They arrived in time. The police station lay on our way. As we reached there, the Superintendent asked me to take refuge in the station, but I gratefully declined the offer. “They are sure to quiet down when they realize their mistake,” I said. “I have trust in their sense of fairness.” Escorted by the police, I arrived without further harm at Mr. Rustomji's place. I had bruises all over, but no wounds except in one place. Dr. Dadibarjor, the ship's doctor, who was on the spot, rendered the best possible help.

There was quiet inside, but outside the whites surrounded the house. Night was coming on, and the yelling crowd was shouting, “We must have Gandhi.” The quick-sighted Police Superintendent was already there trying to keep the crowd under control, not by threats, but by humouring them. But he was not entirely free from anxiety. He sent me a message to this effect : “If you would save your friend's house and property and also your family, you should escape from the house in disguise, as I suggest.”

As suggested by the Sperintendent, I put on an Indian constable's uniform and wore on my head a Madrasi scarf, wrapped round a plate to serve as a helmet. Two detectives accompanied me, one of them disguised as an Indian merchant and with his face painted to resemble that of an Indian. I forget the disguise of the other. We reached a neighbouring shop by a by-lane and, making our way through the gunny bags piled in the godown, escaped by the gate of the shop and made our way through the crowd to a carriage that had been kept for me at the end of the street. In this we drove off to the same police station where Mr. Alexander had offered me refuge a short time before, and I thanked him and the detective officers.

Whilst I had been thus effecting my escape, Mr. Alexander had kept the crowd amused by singing the tune :

“Hang old Gandhi !

On the sour apple tree.”

When he was informed of my safe arrival at the police station, he thus broke the news to the crowd :

“Well, your victim has made good his escape through a neighbouring shop. You had better go home now.” Some of them were angry, others laughed, some refused to believe the story.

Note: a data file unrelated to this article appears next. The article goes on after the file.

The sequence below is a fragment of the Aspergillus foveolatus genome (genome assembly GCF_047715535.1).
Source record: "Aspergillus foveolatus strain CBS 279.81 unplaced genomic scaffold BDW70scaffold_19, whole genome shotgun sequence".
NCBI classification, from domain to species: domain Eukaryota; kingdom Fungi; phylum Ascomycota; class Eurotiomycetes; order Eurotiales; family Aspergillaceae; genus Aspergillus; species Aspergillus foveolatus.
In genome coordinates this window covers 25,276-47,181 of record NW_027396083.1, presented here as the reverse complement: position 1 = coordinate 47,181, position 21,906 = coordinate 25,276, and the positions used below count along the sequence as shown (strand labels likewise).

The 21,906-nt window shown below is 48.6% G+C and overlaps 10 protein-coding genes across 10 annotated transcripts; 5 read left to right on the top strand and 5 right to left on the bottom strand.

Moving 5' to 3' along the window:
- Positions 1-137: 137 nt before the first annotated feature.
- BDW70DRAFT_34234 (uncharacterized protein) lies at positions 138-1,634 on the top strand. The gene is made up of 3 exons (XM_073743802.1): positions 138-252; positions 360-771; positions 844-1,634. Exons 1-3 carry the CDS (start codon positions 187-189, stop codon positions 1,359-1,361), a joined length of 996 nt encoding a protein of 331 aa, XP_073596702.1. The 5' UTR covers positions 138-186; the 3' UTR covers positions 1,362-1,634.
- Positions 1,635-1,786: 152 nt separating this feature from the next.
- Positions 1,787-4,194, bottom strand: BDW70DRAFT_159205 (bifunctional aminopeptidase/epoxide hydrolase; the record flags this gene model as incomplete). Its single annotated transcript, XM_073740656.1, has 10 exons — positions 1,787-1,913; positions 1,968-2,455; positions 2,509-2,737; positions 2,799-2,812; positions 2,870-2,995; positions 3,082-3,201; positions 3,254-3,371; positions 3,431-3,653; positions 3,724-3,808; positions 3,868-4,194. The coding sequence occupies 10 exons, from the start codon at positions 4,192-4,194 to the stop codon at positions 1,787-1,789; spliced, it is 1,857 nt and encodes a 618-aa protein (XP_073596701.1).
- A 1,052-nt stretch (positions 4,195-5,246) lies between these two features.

“Well then,” said the Superintendent, “if you do not believe me, you may appoint one or two representatives, whom I am ready to take inside the house. If they succeed in finding out Gandhi, I will gladly deliver him to you. But if they fail, you must disperse. I am sure that you have no intention of destroying Mr. Rustomji's house or of harming Mr. Gandhi's wife and children.”

The crowd sent their representatives to search the house. They soon returned with disappointing news, and the crowd broke up at last, most of them admiring the Superintendent's tactful handling of the situation, and a few fretting and fuming.

The late Mr. Chamberlain, who was then Secretary of State for the Colonies, cabled asking the Natal Government to prosecute my assailants. Mr. Escombe sent for me, expressed his regret for the injuries I had sustained, and said : “Believe me, I cannot feel happy over the least little injury done to your person. You had a right to accept Mr. Laughton's advice and to face the worst, but I am sure that, if you had considered my suggestion favourably, these sad occurrences would not have happened. If you can identify the assailants, I am prepared to arrest and prosecute them. Mr. Chamberlain also desires me to do so.” To which I gave the following reply :

“I do not want to prosecute anyone. It is possible that I may be able to identify one or two of them, but what is the use of getting them punished? Besides, I do not hold the assailants to blame. They were given to understand that I had made exaggerated and damaging statements in India about the whites in Natal. If they believed these reports, it is no wonder that they were enraged. The leaders and, if you will permit me to say so, you are to blame. You could have guided the people properly, but you also believed Reuter and assumed that I must have indulged in exaggeration. I do not want to prosecute anyone. I am sure that, when the truth becomes known, they will be sorry for their conduct.” “Would you mind giving me this in writing ?” said Mr. Escombe. “Because I shall have to cable to Mr. Chamberlain to that effect. I do not want you to make any statement in haste. You may, if you like, consult Mr. Laughton and your other friends, before you come to a final decision. I may confess, however, that, if you set aside the right of prosecuting your assailants, you will considerably help me in restoring quiet, besides increasing your own reputation.” “Thank you,” said I. “I need not consult anyone. I had made my decision in the matter before I came to you. It is my conviction that I should not prosecute the assailants, and I am prepared this moment to reduce my decision to writing.” With this I gave him the necessary statement.

On the day of landing, a representation of the Natal Advertiser had come to interview me. He had asked me a number of questions, and in reply I had been able to refute every one of the charges that had been levelled against me. This interview and my refusal to prosecute the assailants produced such a profound impression that the Europeans of Durban were ashamed of their conduct. The press declared me to be innocent and condemned the mob. Thus the lynching ultimately proved to be a blessing for me, that is, for the cause. It increased the prestige of the Indian community in South Africa and made my work easier. In three or four days I went to my house, and it was not long before I settled down again.